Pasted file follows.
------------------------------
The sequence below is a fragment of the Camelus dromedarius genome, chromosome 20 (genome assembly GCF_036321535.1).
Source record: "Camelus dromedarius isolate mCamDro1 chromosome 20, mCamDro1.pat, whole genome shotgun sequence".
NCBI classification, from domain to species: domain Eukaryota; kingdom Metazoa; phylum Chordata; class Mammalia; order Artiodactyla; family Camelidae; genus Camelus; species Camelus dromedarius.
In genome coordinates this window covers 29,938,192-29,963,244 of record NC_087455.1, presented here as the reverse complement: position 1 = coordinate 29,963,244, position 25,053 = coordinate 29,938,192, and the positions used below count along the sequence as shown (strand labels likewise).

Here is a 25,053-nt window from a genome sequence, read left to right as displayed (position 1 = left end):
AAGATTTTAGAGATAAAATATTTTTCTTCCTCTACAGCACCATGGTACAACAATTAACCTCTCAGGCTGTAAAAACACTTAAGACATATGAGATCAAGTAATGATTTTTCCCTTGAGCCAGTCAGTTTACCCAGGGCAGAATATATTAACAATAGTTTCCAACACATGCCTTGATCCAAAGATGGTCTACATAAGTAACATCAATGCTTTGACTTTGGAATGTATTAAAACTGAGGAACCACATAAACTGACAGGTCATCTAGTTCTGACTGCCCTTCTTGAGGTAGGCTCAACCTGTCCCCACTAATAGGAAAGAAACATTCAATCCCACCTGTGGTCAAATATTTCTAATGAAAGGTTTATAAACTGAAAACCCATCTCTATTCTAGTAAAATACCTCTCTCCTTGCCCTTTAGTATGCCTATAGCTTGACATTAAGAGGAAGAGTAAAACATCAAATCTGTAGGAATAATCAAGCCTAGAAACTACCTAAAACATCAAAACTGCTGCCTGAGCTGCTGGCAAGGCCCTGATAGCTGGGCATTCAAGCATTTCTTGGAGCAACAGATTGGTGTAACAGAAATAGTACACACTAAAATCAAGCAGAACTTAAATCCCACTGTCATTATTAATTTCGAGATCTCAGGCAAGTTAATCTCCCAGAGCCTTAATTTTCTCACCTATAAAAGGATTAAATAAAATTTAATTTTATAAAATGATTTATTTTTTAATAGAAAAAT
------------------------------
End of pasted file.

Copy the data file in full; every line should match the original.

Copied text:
The sequence below is a fragment of the Camelus dromedarius genome, chromosome 20 (genome assembly GCF_036321535.1).
Source record: "Camelus dromedarius isolate mCamDro1 chromosome 20, mCamDro1.pat, whole genome shotgun sequence".
NCBI classification, from domain to species: domain Eukaryota; kingdom Metazoa; phylum Chordata; class Mammalia; order Artiodactyla; family Camelidae; genus Camelus; species Camelus dromedarius.
In genome coordinates this window covers 29,938,192-29,963,244 of record NC_087455.1, presented here as the reverse complement: position 1 = coordinate 29,963,244, position 25,053 = coordinate 29,938,192, and the positions used below count along the sequence as shown (strand labels likewise).

Here is a 25,053-nt window from a genome sequence, read left to right as displayed (position 1 = left end):
AAGATTTTAGAGATAAAATATTTTTCTTCCTCTACAGCACCATGGTACAACAATTAACCTCTCAGGCTGTAAAAACACTTAAGACATATGAGATCAAGTAATGATTTTTCCCTTGAGCCAGTCAGTTTACCCAGGGCAGAATATATTAACAATAGTTTCCAACACATGCCTTGATCCAAAGATGGTCTACATAAGTAACATCAATGCTTTGACTTTGGAATGTATTAAAACTGAGGAACCACATAAACTGACAGGTCATCTAGTTCTGACTGCCCTTCTTGAGGTAGGCTCAACCTGTCCCCACTAATAGGAAAGAAACATTCAATCCCACCTGTGGTCAAATATTTCTAATGAAAGGTTTATAAACTGAAAACCCATCTCTATTCTAGTAAAATACCTCTCTCCTTGCCCTTTAGTATGCCTATAGCTTGACATTAAGAGGAAGAGTAAAACATCAAATCTGTAGGAATAATCAAGCCTAGAAACTACCTAAAACATCAAAACTGCTGCCTGAGCTGCTGGCAAGGCCCTGATAGCTGGGCATTCAAGCATTTCTTGGAGCAACAGATTGGTGTAACAGAAATAGTACACACTAAAATCAAGCAGAACTTAAATCCCACTGTCATTATTAATTTCGAGATCTCAGGCAAGTTAATCTCCCAGAGCCTTAATTTTCTCACCTATAAAAGGATTAAATAAAATTTAATTTTATAAAATGATTTATTTTTTAATAGAAAAAT